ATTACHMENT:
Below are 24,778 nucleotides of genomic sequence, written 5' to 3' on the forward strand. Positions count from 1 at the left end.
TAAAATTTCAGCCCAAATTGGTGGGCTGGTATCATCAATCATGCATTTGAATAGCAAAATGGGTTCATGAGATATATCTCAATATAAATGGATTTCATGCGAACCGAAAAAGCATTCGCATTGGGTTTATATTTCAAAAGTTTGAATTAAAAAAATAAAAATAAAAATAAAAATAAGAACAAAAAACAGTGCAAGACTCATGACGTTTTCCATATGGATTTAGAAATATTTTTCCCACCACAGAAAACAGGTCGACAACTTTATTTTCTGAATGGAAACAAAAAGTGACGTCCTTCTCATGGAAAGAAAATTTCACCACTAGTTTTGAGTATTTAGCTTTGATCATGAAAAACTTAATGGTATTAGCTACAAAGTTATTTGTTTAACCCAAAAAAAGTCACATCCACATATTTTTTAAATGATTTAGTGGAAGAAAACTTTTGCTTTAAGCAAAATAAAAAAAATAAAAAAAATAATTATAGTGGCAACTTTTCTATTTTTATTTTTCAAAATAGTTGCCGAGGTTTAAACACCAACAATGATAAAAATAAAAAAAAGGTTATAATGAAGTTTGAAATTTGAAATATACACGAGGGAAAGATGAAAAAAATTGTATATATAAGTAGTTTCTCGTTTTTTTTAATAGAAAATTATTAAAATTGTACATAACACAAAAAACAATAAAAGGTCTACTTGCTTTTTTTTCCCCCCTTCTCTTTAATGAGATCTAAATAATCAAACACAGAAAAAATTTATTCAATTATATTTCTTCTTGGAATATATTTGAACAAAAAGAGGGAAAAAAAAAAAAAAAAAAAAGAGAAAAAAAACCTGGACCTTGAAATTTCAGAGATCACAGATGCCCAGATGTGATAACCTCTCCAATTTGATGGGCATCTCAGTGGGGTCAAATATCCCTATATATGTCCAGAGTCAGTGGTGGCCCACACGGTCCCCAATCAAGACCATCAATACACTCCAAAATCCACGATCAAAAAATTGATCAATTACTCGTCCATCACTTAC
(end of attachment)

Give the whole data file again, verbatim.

Below are 24,778 nucleotides of genomic sequence, written 5' to 3' on the forward strand. Positions count from 1 at the left end.
TAAAATTTCAGCCCAAATTGGTGGGCTGGTATCATCAATCATGCATTTGAATAGCAAAATGGGTTCATGAGATATATCTCAATATAAATGGATTTCATGCGAACCGAAAAAGCATTCGCATTGGGTTTATATTTCAAAAGTTTGAATTAAAAAAATAAAAATAAAAATAAAAATAAGAACAAAAAACAGTGCAAGACTCATGACGTTTTCCATATGGATTTAGAAATATTTTTCCCACCACAGAAAACAGGTCGACAACTTTATTTTCTGAATGGAAACAAAAAGTGACGTCCTTCTCATGGAAAGAAAATTTCACCACTAGTTTTGAGTATTTAGCTTTGATCATGAAAAACTTAATGGTATTAGCTACAAAGTTATTTGTTTAACCCAAAAAAAGTCACATCCACATATTTTTTAAATGATTTAGTGGAAGAAAACTTTTGCTTTAAGCAAAATAAAAAAAATAAAAAAAATAATTATAGTGGCAACTTTTCTATTTTTATTTTTCAAAATAGTTGCCGAGGTTTAAACACCAACAATGATAAAAATAAAAAAAAGGTTATAATGAAGTTTGAAATTTGAAATATACACGAGGGAAAGATGAAAAAAATTGTATATATAAGTAGTTTCTCGTTTTTTTTAATAGAAAATTATTAAAATTGTACATAACACAAAAAACAATAAAAGGTCTACTTGCTTTTTTTTCCCCCCTTCTCTTTAATGAGATCTAAATAATCAAACACAGAAAAAATTTATTCAATTATATTTCTTCTTGGAATATATTTGAACAAAAAGAGGGAAAAAAAAAAAAAAAAAAAAGAGAAAAAAAACCTGGACCTTGAAATTTCAGAGATCACAGATGCCCAGATGTGATAACCTCTCCAATTTGATGGGCATCTCAGTGGGGTCAAATATCCCTATATATGTCCAGAGTCAGTGGTGGCCCACACGGTCCCCAATCAAGACCATCAATACACTCCAAAATCCACGATCAAAAAATTGATCAATTACTCGTCCATCACTTAC